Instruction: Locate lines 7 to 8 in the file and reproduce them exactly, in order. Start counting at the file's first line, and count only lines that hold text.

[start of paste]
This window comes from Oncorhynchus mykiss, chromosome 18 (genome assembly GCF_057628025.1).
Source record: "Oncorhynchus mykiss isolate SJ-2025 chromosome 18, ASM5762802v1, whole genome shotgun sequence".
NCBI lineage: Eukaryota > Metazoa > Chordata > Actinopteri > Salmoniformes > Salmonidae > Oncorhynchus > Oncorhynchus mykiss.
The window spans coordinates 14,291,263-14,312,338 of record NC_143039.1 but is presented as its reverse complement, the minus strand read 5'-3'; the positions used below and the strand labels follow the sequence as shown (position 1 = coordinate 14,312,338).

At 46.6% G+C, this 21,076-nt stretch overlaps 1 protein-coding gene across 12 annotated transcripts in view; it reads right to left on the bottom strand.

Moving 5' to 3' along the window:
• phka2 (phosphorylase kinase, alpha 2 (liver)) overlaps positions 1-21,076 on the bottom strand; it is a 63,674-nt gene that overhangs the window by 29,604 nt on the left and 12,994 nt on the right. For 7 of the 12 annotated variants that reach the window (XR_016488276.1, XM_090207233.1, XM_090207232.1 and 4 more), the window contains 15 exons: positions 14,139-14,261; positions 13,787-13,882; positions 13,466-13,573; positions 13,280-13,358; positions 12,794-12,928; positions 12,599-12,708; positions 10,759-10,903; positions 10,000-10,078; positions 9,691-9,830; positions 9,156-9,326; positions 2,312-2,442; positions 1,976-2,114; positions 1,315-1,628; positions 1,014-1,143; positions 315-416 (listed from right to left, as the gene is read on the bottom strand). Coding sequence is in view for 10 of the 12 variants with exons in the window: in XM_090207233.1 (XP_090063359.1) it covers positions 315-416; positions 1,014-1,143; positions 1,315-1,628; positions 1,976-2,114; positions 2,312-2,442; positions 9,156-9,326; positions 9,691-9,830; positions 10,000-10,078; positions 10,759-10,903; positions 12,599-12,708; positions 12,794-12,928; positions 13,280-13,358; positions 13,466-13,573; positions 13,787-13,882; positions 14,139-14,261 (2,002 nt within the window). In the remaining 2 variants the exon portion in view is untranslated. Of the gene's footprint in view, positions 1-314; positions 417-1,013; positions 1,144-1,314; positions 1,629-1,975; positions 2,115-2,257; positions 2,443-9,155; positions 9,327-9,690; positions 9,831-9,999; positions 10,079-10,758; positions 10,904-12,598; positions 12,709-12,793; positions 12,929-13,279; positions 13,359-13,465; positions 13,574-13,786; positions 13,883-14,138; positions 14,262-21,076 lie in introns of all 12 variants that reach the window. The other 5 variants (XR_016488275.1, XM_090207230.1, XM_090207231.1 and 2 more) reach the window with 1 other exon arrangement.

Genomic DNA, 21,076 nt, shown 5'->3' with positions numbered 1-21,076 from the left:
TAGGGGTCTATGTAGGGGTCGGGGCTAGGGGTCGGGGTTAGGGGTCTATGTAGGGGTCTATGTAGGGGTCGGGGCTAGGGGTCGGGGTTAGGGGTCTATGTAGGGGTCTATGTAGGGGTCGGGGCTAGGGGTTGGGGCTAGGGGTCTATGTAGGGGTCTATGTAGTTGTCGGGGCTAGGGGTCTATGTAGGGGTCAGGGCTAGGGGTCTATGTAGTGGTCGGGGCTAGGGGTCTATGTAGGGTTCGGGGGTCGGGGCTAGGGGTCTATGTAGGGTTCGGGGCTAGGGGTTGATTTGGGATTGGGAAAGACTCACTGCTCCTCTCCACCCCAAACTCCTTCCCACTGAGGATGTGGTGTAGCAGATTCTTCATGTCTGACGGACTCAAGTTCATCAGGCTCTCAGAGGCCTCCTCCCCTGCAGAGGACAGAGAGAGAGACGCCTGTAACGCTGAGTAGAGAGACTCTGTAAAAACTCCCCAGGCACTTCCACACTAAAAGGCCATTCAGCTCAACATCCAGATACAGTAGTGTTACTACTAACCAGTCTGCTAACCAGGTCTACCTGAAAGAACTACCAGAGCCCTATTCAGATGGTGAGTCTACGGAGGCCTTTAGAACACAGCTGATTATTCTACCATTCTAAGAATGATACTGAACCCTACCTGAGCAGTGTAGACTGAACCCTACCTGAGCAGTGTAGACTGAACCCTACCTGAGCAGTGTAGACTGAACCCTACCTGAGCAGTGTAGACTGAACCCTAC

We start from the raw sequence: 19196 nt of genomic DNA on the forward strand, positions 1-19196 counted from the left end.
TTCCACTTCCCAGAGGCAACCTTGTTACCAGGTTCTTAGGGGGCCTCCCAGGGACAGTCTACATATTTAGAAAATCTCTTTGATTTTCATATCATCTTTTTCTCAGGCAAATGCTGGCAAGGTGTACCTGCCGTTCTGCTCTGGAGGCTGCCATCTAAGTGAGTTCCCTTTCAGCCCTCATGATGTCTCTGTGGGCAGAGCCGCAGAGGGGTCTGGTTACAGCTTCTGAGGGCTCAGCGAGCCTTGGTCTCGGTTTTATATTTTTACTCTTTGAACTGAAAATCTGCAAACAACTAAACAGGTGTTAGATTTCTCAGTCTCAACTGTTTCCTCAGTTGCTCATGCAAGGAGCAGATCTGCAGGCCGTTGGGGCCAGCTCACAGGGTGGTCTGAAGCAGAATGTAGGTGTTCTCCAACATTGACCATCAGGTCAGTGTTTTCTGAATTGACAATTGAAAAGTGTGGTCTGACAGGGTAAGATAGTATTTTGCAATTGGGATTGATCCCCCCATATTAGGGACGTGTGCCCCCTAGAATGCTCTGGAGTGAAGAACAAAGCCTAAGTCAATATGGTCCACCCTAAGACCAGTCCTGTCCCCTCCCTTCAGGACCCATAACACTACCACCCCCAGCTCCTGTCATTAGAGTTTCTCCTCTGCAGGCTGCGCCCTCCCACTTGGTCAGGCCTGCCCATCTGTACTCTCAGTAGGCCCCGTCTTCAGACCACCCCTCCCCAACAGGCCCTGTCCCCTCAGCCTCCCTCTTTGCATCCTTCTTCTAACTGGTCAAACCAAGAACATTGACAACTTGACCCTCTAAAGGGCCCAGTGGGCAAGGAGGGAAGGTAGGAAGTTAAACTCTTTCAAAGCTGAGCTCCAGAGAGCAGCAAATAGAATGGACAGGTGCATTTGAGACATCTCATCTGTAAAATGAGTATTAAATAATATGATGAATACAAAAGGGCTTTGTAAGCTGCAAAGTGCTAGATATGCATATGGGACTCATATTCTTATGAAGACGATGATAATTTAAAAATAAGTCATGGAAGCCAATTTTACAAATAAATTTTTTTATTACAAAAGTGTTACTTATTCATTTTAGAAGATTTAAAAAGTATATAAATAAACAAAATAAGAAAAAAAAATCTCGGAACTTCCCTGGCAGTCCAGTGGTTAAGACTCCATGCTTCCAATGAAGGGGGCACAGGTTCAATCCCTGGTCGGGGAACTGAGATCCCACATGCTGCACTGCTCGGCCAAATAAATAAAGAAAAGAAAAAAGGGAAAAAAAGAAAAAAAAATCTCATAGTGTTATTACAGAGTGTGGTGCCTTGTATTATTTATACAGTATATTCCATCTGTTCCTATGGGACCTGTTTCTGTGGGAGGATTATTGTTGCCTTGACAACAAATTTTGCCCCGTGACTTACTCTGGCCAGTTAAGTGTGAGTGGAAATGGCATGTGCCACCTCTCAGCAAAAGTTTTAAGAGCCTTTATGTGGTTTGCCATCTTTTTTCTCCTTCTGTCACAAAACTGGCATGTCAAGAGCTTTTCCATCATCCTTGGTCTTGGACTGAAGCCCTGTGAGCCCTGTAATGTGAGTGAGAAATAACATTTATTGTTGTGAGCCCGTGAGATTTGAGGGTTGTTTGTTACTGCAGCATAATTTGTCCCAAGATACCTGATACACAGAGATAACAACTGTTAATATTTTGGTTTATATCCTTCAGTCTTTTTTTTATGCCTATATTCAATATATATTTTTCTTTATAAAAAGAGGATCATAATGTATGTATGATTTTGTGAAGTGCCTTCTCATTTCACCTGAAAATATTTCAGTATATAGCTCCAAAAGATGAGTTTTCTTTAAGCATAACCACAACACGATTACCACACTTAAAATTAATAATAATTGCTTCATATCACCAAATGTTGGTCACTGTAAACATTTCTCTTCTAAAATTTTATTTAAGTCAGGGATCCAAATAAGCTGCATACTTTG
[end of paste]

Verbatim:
• phka2 (phosphorylase kinase, alpha 2 (liver)) overlaps positions 1-21,076 on the bottom strand; it is a 63,674-nt gene that overhangs the window by 29,604 nt on the left and 12,994 nt on the right. For 7 of the 12 annotated variants that reach the window (XR_016488276.1, XM_090207233.1, XM_090207232.1 and 4 more), the window contains 15 exons: positions 14,139-14,261; positions 13,787-13,882; positions 13,466-13,573; positions 13,280-13,358; positions 12,794-12,928; positions 12,599-12,708; positions 10,759-10,903; positions 10,000-10,078; positions 9,691-9,830; positions 9,156-9,326; positions 2,312-2,442; positions 1,976-2,114; positions 1,315-1,628; positions 1,014-1,143; positions 315-416 (listed from right to left, as the gene is read on the bottom strand). Coding sequence is in view for 10 of the 12 variants with exons in the window: in XM_090207233.1 (XP_090063359.1) it covers positions 315-416; positions 1,014-1,143; positions 1,315-1,628; positions 1,976-2,114; positions 2,312-2,442; positions 9,156-9,326; positions 9,691-9,830; positions 10,000-10,078; positions 10,759-10,903; positions 12,599-12,708; positions 12,794-12,928; positions 13,280-13,358; positions 13,466-13,573; positions 13,787-13,882; positions 14,139-14,261 (2,002 nt within the window). In the remaining 2 variants the exon portion in view is untranslated. Of the gene's footprint in view, positions 1-314; positions 417-1,013; positions 1,144-1,314; positions 1,629-1,975; positions 2,115-2,257; positions 2,443-9,155; positions 9,327-9,690; positions 9,831-9,999; positions 10,079-10,758; positions 10,904-12,598; positions 12,709-12,793; positions 12,929-13,279; positions 13,359-13,465; positions 13,574-13,786; positions 13,883-14,138; positions 14,262-21,076 lie in introns of all 12 variants that reach the window. The other 5 variants (XR_016488275.1, XM_090207230.1, XM_090207231.1 and 2 more) reach the window with 1 other exon arrangement.

Genomic DNA, 21,076 nt, shown 5'->3' with positions numbered 1-21,076 from the left: